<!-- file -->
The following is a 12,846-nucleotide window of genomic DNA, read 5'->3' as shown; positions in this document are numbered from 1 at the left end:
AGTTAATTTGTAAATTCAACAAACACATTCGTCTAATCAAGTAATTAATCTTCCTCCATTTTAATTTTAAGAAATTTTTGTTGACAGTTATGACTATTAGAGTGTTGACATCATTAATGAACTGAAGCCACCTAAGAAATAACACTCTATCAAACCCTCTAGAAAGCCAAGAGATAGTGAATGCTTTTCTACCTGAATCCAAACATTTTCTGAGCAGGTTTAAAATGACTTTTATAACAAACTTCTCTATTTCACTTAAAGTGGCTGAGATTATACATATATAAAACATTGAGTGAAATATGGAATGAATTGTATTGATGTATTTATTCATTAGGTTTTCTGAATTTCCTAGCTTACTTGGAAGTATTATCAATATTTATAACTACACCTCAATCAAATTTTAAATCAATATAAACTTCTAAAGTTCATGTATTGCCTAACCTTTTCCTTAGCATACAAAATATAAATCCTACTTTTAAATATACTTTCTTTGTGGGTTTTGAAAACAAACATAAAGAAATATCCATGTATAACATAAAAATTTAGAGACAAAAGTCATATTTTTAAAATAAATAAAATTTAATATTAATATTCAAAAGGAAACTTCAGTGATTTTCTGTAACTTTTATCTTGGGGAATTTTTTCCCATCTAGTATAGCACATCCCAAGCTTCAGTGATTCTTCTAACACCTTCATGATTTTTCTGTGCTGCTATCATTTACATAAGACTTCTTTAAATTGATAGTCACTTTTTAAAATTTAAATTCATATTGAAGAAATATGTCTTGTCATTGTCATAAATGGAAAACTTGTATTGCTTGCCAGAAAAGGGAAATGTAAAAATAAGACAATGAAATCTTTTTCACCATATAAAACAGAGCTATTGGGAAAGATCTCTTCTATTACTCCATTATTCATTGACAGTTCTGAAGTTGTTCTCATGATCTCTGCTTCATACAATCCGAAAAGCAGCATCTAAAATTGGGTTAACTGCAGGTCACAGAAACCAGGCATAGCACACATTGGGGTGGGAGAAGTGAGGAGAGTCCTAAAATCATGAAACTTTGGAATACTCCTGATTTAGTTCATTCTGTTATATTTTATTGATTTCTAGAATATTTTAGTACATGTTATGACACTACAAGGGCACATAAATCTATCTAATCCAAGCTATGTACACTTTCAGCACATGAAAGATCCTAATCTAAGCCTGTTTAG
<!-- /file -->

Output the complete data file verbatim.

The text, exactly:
The following is a 12,846-nucleotide window of genomic DNA, read 5'->3' as shown; positions in this document are numbered from 1 at the left end:
AGTTAATTTGTAAATTCAACAAACACATTCGTCTAATCAAGTAATTAATCTTCCTCCATTTTAATTTTAAGAAATTTTTGTTGACAGTTATGACTATTAGAGTGTTGACATCATTAATGAACTGAAGCCACCTAAGAAATAACACTCTATCAAACCCTCTAGAAAGCCAAGAGATAGTGAATGCTTTTCTACCTGAATCCAAACATTTTCTGAGCAGGTTTAAAATGACTTTTATAACAAACTTCTCTATTTCACTTAAAGTGGCTGAGATTATACATATATAAAACATTGAGTGAAATATGGAATGAATTGTATTGATGTATTTATTCATTAGGTTTTCTGAATTTCCTAGCTTACTTGGAAGTATTATCAATATTTATAACTACACCTCAATCAAATTTTAAATCAATATAAACTTCTAAAGTTCATGTATTGCCTAACCTTTTCCTTAGCATACAAAATATAAATCCTACTTTTAAATATACTTTCTTTGTGGGTTTTGAAAACAAACATAAAGAAATATCCATGTATAACATAAAAATTTAGAGACAAAAGTCATATTTTTAAAATAAATAAAATTTAATATTAATATTCAAAAGGAAACTTCAGTGATTTTCTGTAACTTTTATCTTGGGGAATTTTTTCCCATCTAGTATAGCACATCCCAAGCTTCAGTGATTCTTCTAACACCTTCATGATTTTTCTGTGCTGCTATCATTTACATAAGACTTCTTTAAATTGATAGTCACTTTTTAAAATTTAAATTCATATTGAAGAAATATGTCTTGTCATTGTCATAAATGGAAAACTTGTATTGCTTGCCAGAAAAGGGAAATGTAAAAATAAGACAATGAAATCTTTTTCACCATATAAAACAGAGCTATTGGGAAAGATCTCTTCTATTACTCCATTATTCATTGACAGTTCTGAAGTTGTTCTCATGATCTCTGCTTCATACAATCCGAAAAGCAGCATCTAAAATTGGGTTAACTGCAGGTCACAGAAACCAGGCATAGCACACATTGGGGTGGGAGAAGTGAGGAGAGTCCTAAAATCATGAAACTTTGGAATACTCCTGATTTAGTTCATTCTGTTATATTTTATTGATTTCTAGAATATTTTAGTACATGTTATGACACTACAAGGGCACATAAATCTATCTAATCCAAGCTATGTACACTTTCAGCACATGAAAGATCCTAATCTAAGCCTGTTTAG